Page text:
October 22, 2005

Do Lincoln Chafee and Patrick Kennedy Even Know What they’ve been Voting On?

Carroll Andrew Morse

In close association with Zachary Mider’s story on the Tiogue Dam, Saturday’s Projo has two stories where Senator Lincoln Chafee and Congressman Patrick Kennedy give reasons for a supposed lack of Federal funds in Rhode Island.

Senator Chafee blames the “problem” on tax cuts. That explanation doesn’t work. Federal money is here in Rhode Island. In one case, it’s even headed to the right town. It’s just being spent on the wrong things by federal officials too detached to know about Rhode Island's real problems and concerns.

$11,000,000 has been allocated for bike paths in or near the town of Coventry, as part of the $152,000,000 of Rhode Island highway pork. Tax cuts don’t explain why $11,000,000 has been allocated for Coventry's bike paths, but nothing has yet been allocated for repairing Coventry's Tiogue dam.

This is what Senator Chafee has to say about the bill that allocated the $11,000,000 bike paths…

"In the meantime, there are many worthwhile projects and in the grand scheme of things, it is not a significant part of the budget….

I'll just say that I am looking out for Rhode Island and listening to the town managers and mayors who I reach out to before the appropriation process starts each year."

Would Senator Chafee like to name names here? Which town managers and mayors asked him to fund bike paths, but to ignore dams?

Representative Kennedy has a similar conceptual problem. This is his explanation for the lack of flood relief resources in Cumberland…

Kennedy's office has already drafted a letter to President Bush stating that federal funds are crucial to ensuring that the state fully recovers from the flooding, but the congressman said there's no guarantee federal money will come…

Asked if being a blue state, in a time when there are many red states in need of Washington's help, will hurt Rhode Island, Kennedy was blunt.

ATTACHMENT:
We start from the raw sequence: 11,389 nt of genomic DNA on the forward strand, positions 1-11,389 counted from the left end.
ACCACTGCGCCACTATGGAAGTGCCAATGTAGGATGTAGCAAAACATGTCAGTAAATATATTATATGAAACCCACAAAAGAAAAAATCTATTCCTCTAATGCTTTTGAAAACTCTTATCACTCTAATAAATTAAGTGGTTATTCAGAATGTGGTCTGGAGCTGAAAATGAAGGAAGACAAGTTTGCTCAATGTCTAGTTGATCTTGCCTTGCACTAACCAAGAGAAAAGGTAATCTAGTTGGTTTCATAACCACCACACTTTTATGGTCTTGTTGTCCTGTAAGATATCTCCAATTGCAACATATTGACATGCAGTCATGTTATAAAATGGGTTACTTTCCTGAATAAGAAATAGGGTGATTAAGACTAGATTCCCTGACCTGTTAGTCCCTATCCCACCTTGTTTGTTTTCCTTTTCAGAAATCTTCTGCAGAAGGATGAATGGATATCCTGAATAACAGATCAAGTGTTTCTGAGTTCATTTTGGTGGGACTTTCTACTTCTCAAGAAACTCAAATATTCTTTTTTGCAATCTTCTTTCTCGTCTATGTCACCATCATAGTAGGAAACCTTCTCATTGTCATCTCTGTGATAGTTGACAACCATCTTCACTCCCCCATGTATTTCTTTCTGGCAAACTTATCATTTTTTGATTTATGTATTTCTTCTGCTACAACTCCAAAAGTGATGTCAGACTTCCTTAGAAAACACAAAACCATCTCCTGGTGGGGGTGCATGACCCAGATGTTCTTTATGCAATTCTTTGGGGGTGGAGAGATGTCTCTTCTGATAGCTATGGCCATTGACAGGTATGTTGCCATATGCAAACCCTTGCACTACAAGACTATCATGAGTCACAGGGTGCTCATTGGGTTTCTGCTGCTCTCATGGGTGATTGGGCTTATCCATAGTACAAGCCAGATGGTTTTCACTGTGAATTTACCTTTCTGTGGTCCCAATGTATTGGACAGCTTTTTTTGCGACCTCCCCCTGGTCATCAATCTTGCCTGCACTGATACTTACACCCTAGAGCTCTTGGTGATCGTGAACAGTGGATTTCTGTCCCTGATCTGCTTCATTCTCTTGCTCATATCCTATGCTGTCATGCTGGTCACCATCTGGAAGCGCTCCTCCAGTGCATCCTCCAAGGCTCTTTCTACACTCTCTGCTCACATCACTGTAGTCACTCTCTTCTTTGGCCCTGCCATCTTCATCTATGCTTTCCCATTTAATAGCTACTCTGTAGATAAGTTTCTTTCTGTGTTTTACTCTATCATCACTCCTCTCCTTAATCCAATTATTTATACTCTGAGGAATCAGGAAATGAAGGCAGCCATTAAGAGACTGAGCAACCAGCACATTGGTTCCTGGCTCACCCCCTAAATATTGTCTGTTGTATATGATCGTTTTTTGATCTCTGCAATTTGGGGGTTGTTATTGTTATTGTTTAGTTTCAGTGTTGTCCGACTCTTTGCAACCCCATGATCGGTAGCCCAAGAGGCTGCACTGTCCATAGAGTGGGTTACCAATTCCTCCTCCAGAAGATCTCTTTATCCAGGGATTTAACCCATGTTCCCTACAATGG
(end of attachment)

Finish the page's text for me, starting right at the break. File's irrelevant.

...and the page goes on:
"I don't think it will hurt us," he said. "But if we had been a red state it certainly would help."

The problem is, there is big Federal money coming to Rhode Island. $38,000,000 is coming to the state of Rhode Island in the form of bikepaths, $152,000,000 in total highway pork. The problem is not lack of funds. The problem is spending priorities. The Federal government is taxing big, then spending big on premium-priced bikepaths and bridges to nowhere, leaving people too financially drained to save what they need for essential infrastructure and disaster relief.

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I think you're a little off in your understanding of how the Congressional appropriations process works. You say that "Federal money is here in Rhode Island...It's just being spent on the wrong things by federal officials too detached to know about Rhode Island's real problems and concerns." Members of Congress work hand in hand with local officials to help determine their needs. Local officials and organizations prepare requests. Local officials and organizations list their priorities. Local officials and organizations tell their Senators and Representatives what they want. Senator Chafee and the rest of our delegation compile these requests to submit to the appropriations committees. Congress doesn’t just guess or pull projects to be funded out of a hat. If you want to lay the blame for funding for a project you don’t think is as important as others, I’m sure the blame can be spread throughout the state, not just to “federal officials.”

I wouldn’t be surprised if Mayor Laffey himself has put in requests for what he now considers government waste.

If he hasn’t, then he acted irresponsibly as mayor by not using all resources at his disposal to help the city of Cranston, especially given the significant fiscal difficulties the city faced in the not too distant past.

Posted by: Sarah at October 24, 2005 1:02 PM


It’s a mistake to regard the budget process as an immutable force of nature. Someone from the RI delegation could introduce legislation redirecting some of the money from bike paths to rickety dams, ala Senator Coburn, if they were so interested.

Furthermore, the idea that the Tiogue dam shows that we need to raise taxes doesn’t make sense. Is Senator Chafee implying that both the bike paths and dam repair were considered, but the dam repair was dropped for lack of funds? If not, then how does raising taxes help the situation?

Posted by: Andrew at October 24, 2005 5:48 PM